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    Tracking a Vision Thief

    Science still searches for the cause of sight-robbing AMD.

    Searching for a Cause and a Cure

    Scientists are working to better understand the disease in the hope of discovering ways to prevent and better treat it.

    Eating modified dietary fats, such as partially hydrogenated vegetable oil, along with exposure to environmental pollution such as cigarette smoke may play a role, Mogk believes. "We are seeing the first generation [of those] who have lived their whole lives since we've been pumping the environment full of chemicals," Mogk says.

    Studies in the October 9, 1996 issue of the Journal of the American Medical Association partially support her theory. Researchers found smokers are two to three times more likely to develop AMD.

    According to Mogk, avoiding cigarettes, modified fats (because they can be deposited in the retina), and exposure to blue light (the wavelength just above ultraviolet) might help minimize the risk of getting AMD. (Orange, yellow, or amber-tinted lenses can block blue light.)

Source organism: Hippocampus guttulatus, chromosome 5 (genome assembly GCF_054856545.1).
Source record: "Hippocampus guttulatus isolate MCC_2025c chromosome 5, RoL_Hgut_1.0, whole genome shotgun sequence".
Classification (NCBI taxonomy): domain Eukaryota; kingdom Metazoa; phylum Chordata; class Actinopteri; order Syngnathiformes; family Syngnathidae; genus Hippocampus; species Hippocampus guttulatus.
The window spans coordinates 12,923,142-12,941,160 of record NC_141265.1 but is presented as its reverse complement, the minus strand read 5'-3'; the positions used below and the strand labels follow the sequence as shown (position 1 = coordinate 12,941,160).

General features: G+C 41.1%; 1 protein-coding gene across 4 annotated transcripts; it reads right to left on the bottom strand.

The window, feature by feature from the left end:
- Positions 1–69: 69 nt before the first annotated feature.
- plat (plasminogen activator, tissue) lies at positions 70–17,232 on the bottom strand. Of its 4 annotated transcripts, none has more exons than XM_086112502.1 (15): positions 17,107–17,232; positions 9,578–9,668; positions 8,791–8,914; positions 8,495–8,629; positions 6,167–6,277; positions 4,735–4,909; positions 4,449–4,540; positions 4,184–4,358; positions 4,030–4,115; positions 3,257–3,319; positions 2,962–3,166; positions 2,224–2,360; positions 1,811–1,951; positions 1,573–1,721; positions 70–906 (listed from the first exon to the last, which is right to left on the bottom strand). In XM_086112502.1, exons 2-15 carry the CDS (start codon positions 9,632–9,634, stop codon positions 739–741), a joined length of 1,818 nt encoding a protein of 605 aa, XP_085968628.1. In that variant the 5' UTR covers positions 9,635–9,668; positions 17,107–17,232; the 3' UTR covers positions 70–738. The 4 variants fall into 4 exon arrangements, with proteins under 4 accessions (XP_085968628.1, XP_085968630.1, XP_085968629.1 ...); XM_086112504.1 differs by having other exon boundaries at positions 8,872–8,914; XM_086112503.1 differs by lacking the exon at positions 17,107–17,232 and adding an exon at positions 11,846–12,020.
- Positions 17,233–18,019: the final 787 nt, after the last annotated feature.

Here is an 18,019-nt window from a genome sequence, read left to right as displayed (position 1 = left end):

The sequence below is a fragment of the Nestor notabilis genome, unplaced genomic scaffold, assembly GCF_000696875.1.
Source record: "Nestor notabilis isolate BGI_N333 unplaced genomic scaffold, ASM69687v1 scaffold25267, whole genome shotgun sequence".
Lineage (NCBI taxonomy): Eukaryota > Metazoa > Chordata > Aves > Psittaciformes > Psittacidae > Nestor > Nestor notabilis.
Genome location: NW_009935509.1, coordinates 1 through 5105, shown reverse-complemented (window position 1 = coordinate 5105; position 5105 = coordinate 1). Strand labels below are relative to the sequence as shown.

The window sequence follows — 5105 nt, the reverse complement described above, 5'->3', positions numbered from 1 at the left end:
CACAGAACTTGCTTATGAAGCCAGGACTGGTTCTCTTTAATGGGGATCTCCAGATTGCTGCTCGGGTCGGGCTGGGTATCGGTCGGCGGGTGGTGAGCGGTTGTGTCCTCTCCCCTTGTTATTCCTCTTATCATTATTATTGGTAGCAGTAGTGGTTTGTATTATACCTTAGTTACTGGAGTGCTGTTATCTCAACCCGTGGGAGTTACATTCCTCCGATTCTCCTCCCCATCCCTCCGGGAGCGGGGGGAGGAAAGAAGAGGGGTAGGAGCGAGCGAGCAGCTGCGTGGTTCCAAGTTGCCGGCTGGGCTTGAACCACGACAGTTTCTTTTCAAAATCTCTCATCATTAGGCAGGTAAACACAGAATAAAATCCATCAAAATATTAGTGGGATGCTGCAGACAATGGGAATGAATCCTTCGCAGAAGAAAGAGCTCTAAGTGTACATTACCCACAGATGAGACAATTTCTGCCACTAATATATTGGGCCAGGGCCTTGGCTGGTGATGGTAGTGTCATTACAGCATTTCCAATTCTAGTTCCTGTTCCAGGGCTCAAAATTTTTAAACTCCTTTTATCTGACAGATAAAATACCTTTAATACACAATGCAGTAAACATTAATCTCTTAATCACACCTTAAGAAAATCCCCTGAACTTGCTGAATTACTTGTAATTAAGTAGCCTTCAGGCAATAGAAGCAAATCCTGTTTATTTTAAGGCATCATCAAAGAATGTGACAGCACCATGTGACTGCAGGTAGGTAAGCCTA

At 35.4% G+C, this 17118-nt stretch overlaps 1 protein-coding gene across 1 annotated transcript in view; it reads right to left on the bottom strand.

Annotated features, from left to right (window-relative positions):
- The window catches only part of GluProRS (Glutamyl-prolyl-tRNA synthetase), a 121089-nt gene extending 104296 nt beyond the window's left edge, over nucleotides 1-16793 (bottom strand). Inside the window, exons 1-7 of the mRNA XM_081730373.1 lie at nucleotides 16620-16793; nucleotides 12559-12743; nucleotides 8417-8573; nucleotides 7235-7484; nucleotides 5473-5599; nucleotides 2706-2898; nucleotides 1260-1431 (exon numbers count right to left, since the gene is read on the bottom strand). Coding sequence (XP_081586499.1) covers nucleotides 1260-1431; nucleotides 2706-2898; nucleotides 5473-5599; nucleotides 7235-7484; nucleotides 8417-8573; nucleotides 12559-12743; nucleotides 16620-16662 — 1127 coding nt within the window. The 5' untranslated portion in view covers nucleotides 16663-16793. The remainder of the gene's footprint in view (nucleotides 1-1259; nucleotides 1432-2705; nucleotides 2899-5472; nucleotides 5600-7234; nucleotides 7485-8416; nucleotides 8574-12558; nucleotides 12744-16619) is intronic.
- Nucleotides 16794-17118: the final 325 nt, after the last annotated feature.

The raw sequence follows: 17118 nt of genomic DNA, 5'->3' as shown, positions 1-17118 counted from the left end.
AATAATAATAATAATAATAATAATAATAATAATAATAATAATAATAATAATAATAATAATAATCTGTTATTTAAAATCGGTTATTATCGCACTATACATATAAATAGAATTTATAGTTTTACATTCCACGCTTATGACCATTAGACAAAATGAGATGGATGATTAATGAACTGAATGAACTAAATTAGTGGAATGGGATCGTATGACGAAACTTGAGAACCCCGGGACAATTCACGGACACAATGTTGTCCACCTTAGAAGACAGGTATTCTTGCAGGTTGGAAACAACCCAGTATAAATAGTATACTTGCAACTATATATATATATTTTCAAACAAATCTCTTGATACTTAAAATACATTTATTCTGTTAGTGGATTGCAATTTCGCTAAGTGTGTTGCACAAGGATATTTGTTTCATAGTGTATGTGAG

Several current studies, including one conducted by the NEI, are focusing on the possible preventive effects of antioxidants, such as vitamins A and E. Studies so far have yielded conflicting findings.

    Other scientists are looking to foods that contain the same pigments found in the retina, says Jeff Blumberg, Ph.D., aresearcher at Tufts University in Boston. "[These pigments] filter out wavelengths of light that can damage the retina," Blumberg says. He is studying the body's ability to use lutein and zeaxanthin, pigments that are found in eggs, corn, and spinach.

    According to a study he conducted, published in the August 1999 issue of the American Journal of Clinical Nutrition, lutein and zeaxanthin are absorbed more efficiently from egg yolks than from the vegetable sources. "The important thing is that we've identified these nutrients in the diet," he says. "When levels in the blood go up, the density of the pigment in the retina goes up."

    The next step, to prove that consuming certain foods can prevent macular degeneration, will require another 10 or 15 years, Blumberg says.

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